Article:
14. 14. with the service and revenue budget planning process within the framework of the MTFP. 17. The procedures for approval and subsequent management of the Capital Programme are overseen by the Corporate Regeneration Group on behalf of the Executive Management Team and Executive Board. The procedures, which are set out in the “Capital programme Entry Guidance” are summarised as follows: • Business Case Development All proposals for capital expenditure must be initiated through a robust business case which identifies the main business drivers which underpin the requirement to invest, indicates how the project aligns with the Council’s aims and priorities, the outcomes to be achieved, and the performance measures that will be used to evaluate outcomes. The business case should also incorporate a risk assessment in relation to those outcomes. • Investment and Options Appraisal Business cases should also set out the options appraisal undertaken to determine that the proposal represents the best method of producing the anticipated outcomes; it should also include a full financial appraisal, based on Whole Life Costing, of the costs of the project and funding requirements. • Approval Process Business cases are considered corporately by the Corporate Regeneration Group who forward agreed projects through to the Executive Management Team and Executive Board for approval. Final approval to commence projects will then follow formal inclusion within the Capital Programme and the identification of full funding. • Project Management The Council has adopted a standard Project Management methodology for the management of all projects and has in place a Corporate Project Management framework to support this methodology which is available to all managers on the Council’s intranet. • Capital Programme Monitoring Capital projects and programmes are monitored in the first instance within Business Units. Within the overall responsibility of Heads of Business Units for the capital programmes allocated to them, each scheme is allocated to a project officer whose responsibility is to ensure that the project is delivered on time, within budget and achieves the desired outcomes. Appendix 1 to MTFP CT0409 14
  15. 15. In conjunction with reports on financial progress, monitoring reports on projects/programmes are produced quarterly for consideration by the Corporate Regeneration Group and the Executive Board and overall financial performance on the Capital Programme as a whole is also reported to the Executive Board quarterly indicating any issues relating to resource realisation or variation from planned spending and actions proposed to mitigate their impact. • Key Performance Measures The Council’s performance management framework for the capital programme has been developed as follows: - Reporting process gives greater emphasis on achievements and outcomes against objectives; - Development of the corporate Asset Management Plan and now separate asset plans for the newly created Business Units; - Full condition survey carried out to facilitate effective planned maintenance programmes and inform investment decisions through the AMP; - A property review process which assesses the fitness for purpose of properties, rationalises property requirements and identifies properties for potential alternative uses and/or disposal; - Quarterly monitoring reports cover physical progress as well as financial details. LINKS WITH OTHER STRATEGIES 18. The Capital Strategy does not exist in isolation. It is one element in the Council’s Corporate Planning Framework and is driven by the Council’s Vision, Aims and Priorities as set out in the Corporate Plan. Similarly the medium term financial plans of the Council are both driven by, and drive, the Capital Strategy. The capital and revenue planning and budget processes are therefore harmonised to allow for the most effective allocation of resources 19. In the same way, the Capital Strategy is closely linked to other strategies and plans such as: • Treasury Management Strategy Appendix 1 to MTFP CT0409 15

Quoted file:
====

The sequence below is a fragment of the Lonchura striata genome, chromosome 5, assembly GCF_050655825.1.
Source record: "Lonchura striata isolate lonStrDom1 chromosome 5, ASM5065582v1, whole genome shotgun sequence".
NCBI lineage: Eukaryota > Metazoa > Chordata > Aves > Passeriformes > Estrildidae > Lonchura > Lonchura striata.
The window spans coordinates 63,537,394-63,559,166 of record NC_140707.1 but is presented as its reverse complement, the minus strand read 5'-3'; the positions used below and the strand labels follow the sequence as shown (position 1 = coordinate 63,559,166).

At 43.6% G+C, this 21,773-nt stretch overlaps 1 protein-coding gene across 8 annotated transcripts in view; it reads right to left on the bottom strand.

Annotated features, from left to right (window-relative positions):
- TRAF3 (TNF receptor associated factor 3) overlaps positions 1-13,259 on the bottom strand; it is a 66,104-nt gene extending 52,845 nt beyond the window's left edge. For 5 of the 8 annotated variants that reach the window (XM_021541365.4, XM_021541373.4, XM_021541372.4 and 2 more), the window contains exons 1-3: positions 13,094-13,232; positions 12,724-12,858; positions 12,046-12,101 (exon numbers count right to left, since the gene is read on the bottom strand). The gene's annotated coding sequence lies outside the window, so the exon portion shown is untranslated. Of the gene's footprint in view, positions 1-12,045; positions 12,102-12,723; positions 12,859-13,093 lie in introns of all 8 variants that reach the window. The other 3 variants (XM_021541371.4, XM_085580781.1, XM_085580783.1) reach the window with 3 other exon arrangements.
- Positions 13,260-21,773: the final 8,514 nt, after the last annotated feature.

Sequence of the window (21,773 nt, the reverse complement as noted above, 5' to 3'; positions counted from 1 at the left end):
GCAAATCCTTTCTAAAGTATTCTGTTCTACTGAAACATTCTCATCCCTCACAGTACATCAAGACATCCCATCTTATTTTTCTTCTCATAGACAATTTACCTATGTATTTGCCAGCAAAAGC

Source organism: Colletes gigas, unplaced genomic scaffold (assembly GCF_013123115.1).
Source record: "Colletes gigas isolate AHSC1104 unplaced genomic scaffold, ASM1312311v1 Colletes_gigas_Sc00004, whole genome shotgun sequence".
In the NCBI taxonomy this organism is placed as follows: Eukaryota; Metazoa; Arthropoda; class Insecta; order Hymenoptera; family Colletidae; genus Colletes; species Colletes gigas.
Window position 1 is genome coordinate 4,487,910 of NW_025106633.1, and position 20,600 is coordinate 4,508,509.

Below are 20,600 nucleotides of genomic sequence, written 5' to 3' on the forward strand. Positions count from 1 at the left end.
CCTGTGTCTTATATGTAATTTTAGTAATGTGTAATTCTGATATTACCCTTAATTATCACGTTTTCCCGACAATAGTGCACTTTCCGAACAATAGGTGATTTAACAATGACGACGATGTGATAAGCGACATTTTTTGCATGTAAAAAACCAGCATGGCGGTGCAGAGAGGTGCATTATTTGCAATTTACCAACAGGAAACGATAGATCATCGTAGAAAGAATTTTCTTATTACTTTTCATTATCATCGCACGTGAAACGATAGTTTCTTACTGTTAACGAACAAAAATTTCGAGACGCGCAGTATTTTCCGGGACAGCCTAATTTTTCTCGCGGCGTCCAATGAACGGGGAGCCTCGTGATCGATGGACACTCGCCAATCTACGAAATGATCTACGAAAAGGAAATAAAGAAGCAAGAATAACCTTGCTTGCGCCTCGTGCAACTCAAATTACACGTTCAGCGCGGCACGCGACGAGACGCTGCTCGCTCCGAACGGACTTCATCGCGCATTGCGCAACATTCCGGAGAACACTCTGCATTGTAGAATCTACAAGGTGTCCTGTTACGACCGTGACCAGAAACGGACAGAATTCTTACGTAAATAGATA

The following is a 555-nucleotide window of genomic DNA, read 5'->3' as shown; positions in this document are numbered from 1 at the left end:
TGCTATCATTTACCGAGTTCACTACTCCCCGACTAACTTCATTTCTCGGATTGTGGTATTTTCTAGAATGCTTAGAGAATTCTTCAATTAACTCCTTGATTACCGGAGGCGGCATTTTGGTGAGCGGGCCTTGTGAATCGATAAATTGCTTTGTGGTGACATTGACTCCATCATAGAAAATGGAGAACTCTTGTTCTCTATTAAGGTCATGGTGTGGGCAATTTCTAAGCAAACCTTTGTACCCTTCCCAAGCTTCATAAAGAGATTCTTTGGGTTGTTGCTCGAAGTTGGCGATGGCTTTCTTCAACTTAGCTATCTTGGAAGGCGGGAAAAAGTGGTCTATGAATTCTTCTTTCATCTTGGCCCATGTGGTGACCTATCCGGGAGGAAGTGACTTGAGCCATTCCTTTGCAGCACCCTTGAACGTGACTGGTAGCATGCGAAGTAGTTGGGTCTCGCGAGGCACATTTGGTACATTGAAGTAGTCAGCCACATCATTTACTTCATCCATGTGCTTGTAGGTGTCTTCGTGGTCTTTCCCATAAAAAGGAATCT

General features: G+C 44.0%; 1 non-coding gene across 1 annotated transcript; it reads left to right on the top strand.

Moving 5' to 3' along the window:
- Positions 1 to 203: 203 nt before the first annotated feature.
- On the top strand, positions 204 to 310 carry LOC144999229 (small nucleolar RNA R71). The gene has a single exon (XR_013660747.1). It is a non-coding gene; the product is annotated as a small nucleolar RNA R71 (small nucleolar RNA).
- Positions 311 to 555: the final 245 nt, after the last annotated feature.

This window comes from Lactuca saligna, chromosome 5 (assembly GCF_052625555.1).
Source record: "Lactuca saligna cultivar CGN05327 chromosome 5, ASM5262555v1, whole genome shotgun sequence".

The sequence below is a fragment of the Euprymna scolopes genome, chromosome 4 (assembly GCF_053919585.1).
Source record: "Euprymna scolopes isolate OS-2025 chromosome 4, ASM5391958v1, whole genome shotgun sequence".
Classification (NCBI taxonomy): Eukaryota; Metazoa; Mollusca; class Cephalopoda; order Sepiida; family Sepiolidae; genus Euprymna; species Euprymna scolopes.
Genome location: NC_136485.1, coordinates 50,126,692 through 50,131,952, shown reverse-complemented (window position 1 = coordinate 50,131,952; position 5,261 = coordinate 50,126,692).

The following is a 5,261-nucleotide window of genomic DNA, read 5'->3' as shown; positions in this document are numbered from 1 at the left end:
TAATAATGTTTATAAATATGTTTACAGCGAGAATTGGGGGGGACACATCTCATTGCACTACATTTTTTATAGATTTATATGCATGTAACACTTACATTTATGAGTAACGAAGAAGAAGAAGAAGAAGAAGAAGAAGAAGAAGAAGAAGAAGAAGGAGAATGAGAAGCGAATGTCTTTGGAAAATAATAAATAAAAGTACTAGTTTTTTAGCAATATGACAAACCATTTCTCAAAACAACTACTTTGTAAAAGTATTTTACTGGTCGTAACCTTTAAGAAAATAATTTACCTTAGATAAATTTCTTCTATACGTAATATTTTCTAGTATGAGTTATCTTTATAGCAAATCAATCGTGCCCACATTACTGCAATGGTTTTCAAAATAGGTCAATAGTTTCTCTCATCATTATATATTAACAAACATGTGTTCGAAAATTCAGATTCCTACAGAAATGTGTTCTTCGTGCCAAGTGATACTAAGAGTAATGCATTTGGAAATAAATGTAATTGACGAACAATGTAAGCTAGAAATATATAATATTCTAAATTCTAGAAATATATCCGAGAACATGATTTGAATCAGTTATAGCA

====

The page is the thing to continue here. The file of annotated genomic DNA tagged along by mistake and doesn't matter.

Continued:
16. 16. • ICT Strategy • Workforce Strategy • Asset Management Plan SUMMARY 20. Forecasts of resources indicate that there will be continuing pressure on the availability of locally generated resources to fund the investment and development the Council would wish to see. Capital planning needs therefore to be seen in the context of a medium term strategy which includes revenue considerations. 21. Priorities for investment will be assessed on the basis of the Gateway evaluation procedure and subjected to a comprehensive options appraisal process incorporating whole life costing. All investment decisions will need to demonstrate value for money and contribute to increased efficiency in the use of public resources. 22. The Council will continue to work with partners and this Capital Strategy will be used to ensure that resources are maximised on an affordable, sustainable and prudent basis and their use focussed on the Council’s key aims and priorities. Appendix 1 to MTFP CT0409 16